Let’s say that the landlord takes a security deposit from a tenant who has signed a multi-year lease. At the end of each year of a tenancy, the landlord shall pay to the tenant the interest that has been received from the bank where the security deposit has been held. See G. L. c. 186, § 15B (3) (b). Also, at the end of each year of tenancy, the landlord shall give the tenant a statement that indicates “the name and address of the bank in which the security deposit has been placed, the amount of the deposit, the account number, and the amount of interest payable by such lessor to the tenant.” See id. The landlord also shall notify the tenant that he or she may deduct the interest from the tenant’s next rental payment.

What happens when the tenancy ends? Within thirty days, the landlord must return the security deposit, or the balance thereof, to the tenant. The security deposit law specifies three types of deductions that the landlord may make. In a nutshell, deductions are permitted for unpaid rent or water charges; an unpaid increase in real estate taxes which the tenant is obligated to pay pursuant to a tax escalation clause; and a reasonable amount necessary to repair any damage, reasonable wear and tear excluded. See G. L. c. 186, § 15B (4).

Note that if the landlord wishes to deduct for damage, he must provide to the tenant within such thirty days, “an itemized list of damages, sworn to by the lessor or his agent under pains and penalties of perjury, itemizing in precise detail the nature of the damage and of the repairs necessary to correct such damage, and written evidence, such as estimates, bills, invoices or receipts, indicating the actual or estimated cost thereof.” See G. L. c. 186, § 15B (4) (iii).

The statute also details what must happen when a landlord who is holding a security deposit transfers the property. See G. L. c. 186, § 15B (5).

The statute also details that the landlord shall forfeit his right to retain the security deposit if he fails to deposit the funds as required; fails to furnish to the tenant an itemized list of damages within thirty days after the termination of the occupancy; uses in a lease any provision which conflicts with the security deposit law, or seeks to obtain a waiver from it; fails to transfer the security deposit to a new owner; or fails to return to the tenant the security deposit or balance thereof to which the tenant is entitled after deducting therefrom any sums in accordance with the provisions of this section, together with any interest thereon, within thirty days after termination of the tenancy. See G. L. c. 186, § 15B (6).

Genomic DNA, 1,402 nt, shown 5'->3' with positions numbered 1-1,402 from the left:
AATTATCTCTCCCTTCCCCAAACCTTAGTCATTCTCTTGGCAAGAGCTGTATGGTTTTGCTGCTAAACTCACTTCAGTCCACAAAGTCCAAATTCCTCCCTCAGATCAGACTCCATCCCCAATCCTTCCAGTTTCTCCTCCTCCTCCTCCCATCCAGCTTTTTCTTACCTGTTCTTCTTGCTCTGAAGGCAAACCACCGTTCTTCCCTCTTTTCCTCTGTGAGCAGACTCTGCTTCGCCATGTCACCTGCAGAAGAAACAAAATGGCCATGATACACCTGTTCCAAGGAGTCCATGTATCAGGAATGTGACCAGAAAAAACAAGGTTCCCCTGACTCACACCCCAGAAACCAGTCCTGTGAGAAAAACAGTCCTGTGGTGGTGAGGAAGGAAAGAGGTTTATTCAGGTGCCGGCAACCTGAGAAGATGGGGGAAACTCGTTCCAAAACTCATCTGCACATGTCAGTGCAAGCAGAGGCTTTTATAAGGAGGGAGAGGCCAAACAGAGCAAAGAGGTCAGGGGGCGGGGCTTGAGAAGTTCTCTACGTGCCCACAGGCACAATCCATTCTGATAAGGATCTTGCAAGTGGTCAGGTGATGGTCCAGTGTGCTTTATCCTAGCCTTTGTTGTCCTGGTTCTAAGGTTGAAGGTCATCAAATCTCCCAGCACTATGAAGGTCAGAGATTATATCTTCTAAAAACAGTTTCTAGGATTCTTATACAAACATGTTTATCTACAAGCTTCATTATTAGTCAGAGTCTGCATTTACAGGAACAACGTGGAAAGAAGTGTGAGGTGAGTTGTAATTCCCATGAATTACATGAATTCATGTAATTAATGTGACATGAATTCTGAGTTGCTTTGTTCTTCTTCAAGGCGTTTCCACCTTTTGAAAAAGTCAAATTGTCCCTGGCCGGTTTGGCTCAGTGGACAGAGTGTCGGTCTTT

About the author: Robert Nislick is a Massachusetts real estate lawyer who handles residential and commercial landlord-tenant matters. For more information, call him at (508) 405-1238, or e-mail him at rob@nislick.com.

Don’t Do It – The Case Against Taking a Security Deposit in Massachusetts

By Robert Nislick

You are a Massachusetts landlord. A new tenant is about to lease your house or apartment from you. You would like to take a security deposit from this person.

In the event that the tenant damages the property or fails to pay rent, the idea of having a security deposit available to cover these costs may seem like a good idea. Most landlords probably don’t appreciate the irony that taking a security deposit, in reality, subjects them to a great deal of risk.

If you knew that you could make an honest mistake and still end up having to pay the tenant three times the security deposit, five percent interest, court costs, and the tenant’s attorney’s fees, would you still take one?

Let’s say you took a $2,000.00 security deposit. For whatever reason, you failed to place these funds in a separate bank account. Alternatively, you failed to return the security deposit to the tenant within thirty days after the end of the tenancy.

Under these scenarios, the security deposit law states that, “the tenant shall be awarded damages in an amount equal to three times the amount of such security deposit or balance thereof to which the tenant is entitled plus interest at the rate of five per cent from the date when such payment became due, together with court costs and reasonable attorney’s fees.” See G. L. c. 186, § 15B (7).

The landlord could easily have to pay the tenant more than $7,000.00. Additionally, once a judgment enters, it grows at 12% per year.